Who is your market? The answer to this apparently simple question (or answering the better question of ‘who are your markets?’) has major implications for business strategy and your business model. Even the simplest of products have multiple types of stakeholders that can drive demand. These relationships exist at category and individual levels, exerting influences that can affect product access and consumption.
When mapping your stakeholder relationships for stakeholder analysis you need to address two key questions.
- Which is more important in driving your success; buying or consuming?
- Which demand strategy will be the most effective in increasing sales; sales push or demand-pull?
While the answer is often a combination of both for each of these questions, one will tend to dominate and both should be considered. Changing the focus may also help uncover category transforming strategies. Microsoft’s early success was from changing from pull to push in having software pre-installed, while Apple’s later success came from doing the opposite.
After considering the scope of your audit, you need to create stakeholder maps based on three different world views.
- Internal World View. Who do the marketing, sales, regulatory, governance and other business delivery areas see as the different stakeholders and what type of influence they exert?
- Consumer/ Buyer World View. How frequently they have contact with each type of stakeholder, what type of influence they have, and how much of an impact did it have?
- Stakeholder World View. Finally, who the stakeholders see as the influencers and if there are critical key opinion leaders for one-on-one relationship building?
Each world view will offer different insights into who is important and how they exert their influence. However, a business level summary map that combines each view is needed to prioritise resourcing. The map below is a simplified and fictional map for a simple pharmacy only healthcare product. The thicker lines represent the level of influence on the buyer’s decision, with orange being the critical relationships. Dashed lines represent information based influence while solid lines are the access and supply influence.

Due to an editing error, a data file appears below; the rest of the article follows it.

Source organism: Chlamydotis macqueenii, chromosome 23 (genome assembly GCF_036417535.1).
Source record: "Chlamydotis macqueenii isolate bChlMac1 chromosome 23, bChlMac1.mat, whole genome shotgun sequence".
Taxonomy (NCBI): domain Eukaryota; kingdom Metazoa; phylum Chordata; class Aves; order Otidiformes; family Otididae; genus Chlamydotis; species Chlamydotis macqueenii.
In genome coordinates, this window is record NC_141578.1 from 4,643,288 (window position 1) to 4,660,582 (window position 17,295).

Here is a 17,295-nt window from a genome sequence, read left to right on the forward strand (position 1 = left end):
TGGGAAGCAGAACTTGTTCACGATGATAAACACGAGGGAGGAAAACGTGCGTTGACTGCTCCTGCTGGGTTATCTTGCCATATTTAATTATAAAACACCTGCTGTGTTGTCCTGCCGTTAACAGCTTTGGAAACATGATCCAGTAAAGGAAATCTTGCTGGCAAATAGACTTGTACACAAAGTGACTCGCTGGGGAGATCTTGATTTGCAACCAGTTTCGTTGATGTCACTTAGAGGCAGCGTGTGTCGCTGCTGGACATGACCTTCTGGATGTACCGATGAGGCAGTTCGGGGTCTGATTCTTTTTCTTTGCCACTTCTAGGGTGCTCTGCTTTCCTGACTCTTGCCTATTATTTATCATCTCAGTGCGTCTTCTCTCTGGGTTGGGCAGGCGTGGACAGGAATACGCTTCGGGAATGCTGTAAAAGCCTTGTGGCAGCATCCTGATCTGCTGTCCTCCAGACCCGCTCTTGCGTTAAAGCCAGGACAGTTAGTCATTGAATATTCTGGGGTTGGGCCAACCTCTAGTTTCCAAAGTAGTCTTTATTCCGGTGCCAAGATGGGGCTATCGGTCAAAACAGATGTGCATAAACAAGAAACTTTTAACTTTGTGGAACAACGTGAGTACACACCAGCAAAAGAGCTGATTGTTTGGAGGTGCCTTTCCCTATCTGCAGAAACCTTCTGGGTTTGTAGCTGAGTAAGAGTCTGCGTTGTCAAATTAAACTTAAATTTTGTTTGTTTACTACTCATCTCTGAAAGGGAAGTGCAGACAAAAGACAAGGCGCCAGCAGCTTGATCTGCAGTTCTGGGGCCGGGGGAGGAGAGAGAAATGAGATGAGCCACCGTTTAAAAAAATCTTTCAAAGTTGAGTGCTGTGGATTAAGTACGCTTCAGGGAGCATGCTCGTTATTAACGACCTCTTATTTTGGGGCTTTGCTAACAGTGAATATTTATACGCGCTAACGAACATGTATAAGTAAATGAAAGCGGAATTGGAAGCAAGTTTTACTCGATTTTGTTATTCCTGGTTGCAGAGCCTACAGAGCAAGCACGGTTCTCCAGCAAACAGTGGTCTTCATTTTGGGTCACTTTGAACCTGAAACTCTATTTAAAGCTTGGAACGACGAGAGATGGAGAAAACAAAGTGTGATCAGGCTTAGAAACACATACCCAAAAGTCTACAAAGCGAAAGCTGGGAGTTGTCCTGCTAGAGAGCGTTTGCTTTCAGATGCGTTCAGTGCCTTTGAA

To get the full business benefit and insights from the map you need to determine the relative impact of different stakeholders have and what potential impact they could have. Part of this process includes mapping your own sales, marketing and servicing activities against the map and playing out scenarios of different ways of engaging your stakeholders and the impact it could have, including budgetary and workflow.
In your stakeholder analysis, also consider the maps from the perspective of initial buying, consumption and repeat buying. For some categories this may even include disposal.
Apart from using maps to understand where the best leverage points are for your business, stakeholder maps are also valuable for long-range scenario planning and wargaming sessions.
This is a basic overview of stakeholder analysis by creating and using stakeholder maps for creating strategies that can drive growth. There are many other aspects to consider when creating effective maps, including the different phases in the buying-consuming lifecycle, and importantly what are the drivers of recommendation and assistance for each of the key stakeholder groups.